Scott Marsh, Don’s brother, says that it’s not how Marsh says things that irritate people, but what he says. “While he’s speaking in that kind and controlled tone, he’s calling you to repentance,” Scott says. “He’s basically telling you that everyone and everything you’ve ever believed is wrong.” Scott says his brother’s preaching carries a subtle arrogance, and he won’t accept that he’s wrong. As for his intellect, Scott Marsh notes that his brother is likely only a few semesters away from receiving five different college degrees—if he wanted them.
“He’s a wonderful guy,” Scott says. “And probably the most sincere person you’ll ever find, profoundly sincere. That’s the perfect dilemma.”
Don Marsh initially represented himself in fighting the trespassing charge in 2008 at the Salt Lake City Justice Court. Taking his beliefs about equality to the court, Don challenged the charge, saying it is unjust that the state statute and city ordinance defer to a property owner’s right to cite someone for trespassing without cause.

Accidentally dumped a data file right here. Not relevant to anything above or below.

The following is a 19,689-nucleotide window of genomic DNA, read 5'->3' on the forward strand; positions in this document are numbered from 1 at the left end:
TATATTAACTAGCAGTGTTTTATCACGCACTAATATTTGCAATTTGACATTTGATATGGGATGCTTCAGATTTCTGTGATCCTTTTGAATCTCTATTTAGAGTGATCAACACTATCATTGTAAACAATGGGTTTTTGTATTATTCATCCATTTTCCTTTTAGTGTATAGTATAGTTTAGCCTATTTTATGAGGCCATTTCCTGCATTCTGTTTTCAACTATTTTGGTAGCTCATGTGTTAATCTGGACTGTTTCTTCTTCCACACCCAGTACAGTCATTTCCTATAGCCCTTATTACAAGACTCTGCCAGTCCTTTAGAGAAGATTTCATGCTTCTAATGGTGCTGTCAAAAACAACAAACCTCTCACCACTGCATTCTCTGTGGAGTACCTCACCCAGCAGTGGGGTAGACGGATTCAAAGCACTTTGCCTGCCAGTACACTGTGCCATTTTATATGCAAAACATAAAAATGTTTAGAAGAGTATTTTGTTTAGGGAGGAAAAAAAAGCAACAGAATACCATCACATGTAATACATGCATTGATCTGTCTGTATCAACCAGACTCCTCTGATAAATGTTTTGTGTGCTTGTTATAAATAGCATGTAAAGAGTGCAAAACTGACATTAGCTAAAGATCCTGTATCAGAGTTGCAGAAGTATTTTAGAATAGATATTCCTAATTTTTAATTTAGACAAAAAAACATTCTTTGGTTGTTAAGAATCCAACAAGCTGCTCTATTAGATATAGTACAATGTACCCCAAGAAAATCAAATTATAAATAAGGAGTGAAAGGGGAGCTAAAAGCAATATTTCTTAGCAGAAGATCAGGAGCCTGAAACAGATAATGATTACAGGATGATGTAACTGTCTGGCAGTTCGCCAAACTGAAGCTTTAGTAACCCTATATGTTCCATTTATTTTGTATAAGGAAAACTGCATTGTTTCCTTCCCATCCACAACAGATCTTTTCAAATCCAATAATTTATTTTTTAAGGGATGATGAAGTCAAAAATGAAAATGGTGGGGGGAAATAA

“There is no constitutional right to a law that is unconstitutional,” Don says. He argued before Judge Virginia Ward that human rights trump property rights and that the judge had the power to use judicial review to recognize the law as unjust and dismiss the charges against him. While Ward’s February 2009 decision cited Marsh’s “competent moral argument,” she also decided “once an invitation has been revoked, there is no constitutional protection.”
Salt Lake City Prosecutor Sim Gill, while not at liberty to comment on specifics of the case to be heard July 22, did comment in general that there isn’t much leeway on the constitutionality aspect of the trespass statute.
“Morally, it may not be fair to push me out on the street,” Gill says of a situation like Don Marsh’s. “But legally, they have that right.” Gill also points out that the venue is important to consider, since a shelter can serve a private/public function, and that if someone is being a nuisance at a public library, for example, then “in essence they have changed the use of that public space for the rest of the folks there; at that point [staff] can ask you to remove yourself.”